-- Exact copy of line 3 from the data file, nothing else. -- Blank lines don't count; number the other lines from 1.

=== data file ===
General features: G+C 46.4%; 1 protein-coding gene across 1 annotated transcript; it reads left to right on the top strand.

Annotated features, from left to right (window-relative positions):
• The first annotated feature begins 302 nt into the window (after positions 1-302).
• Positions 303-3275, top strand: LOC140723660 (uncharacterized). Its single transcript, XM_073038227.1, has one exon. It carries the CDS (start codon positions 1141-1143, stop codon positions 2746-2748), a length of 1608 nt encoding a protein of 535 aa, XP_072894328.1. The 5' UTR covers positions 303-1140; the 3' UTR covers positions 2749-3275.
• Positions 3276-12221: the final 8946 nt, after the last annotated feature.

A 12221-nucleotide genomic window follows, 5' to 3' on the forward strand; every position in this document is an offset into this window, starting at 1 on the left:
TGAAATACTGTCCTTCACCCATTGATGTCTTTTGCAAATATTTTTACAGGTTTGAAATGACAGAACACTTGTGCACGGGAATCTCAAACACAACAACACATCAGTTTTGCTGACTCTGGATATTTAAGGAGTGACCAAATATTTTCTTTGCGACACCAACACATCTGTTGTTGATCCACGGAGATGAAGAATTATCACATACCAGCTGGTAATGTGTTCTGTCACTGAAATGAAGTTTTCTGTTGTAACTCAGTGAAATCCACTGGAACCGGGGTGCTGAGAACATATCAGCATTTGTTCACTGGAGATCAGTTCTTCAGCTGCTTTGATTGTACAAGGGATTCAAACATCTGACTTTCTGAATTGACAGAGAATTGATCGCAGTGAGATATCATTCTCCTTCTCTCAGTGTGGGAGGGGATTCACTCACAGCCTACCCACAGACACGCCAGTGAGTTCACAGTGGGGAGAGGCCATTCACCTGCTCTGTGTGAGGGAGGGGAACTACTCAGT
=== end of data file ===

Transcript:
• The first annotated feature begins 302 nt into the window (after positions 1-302).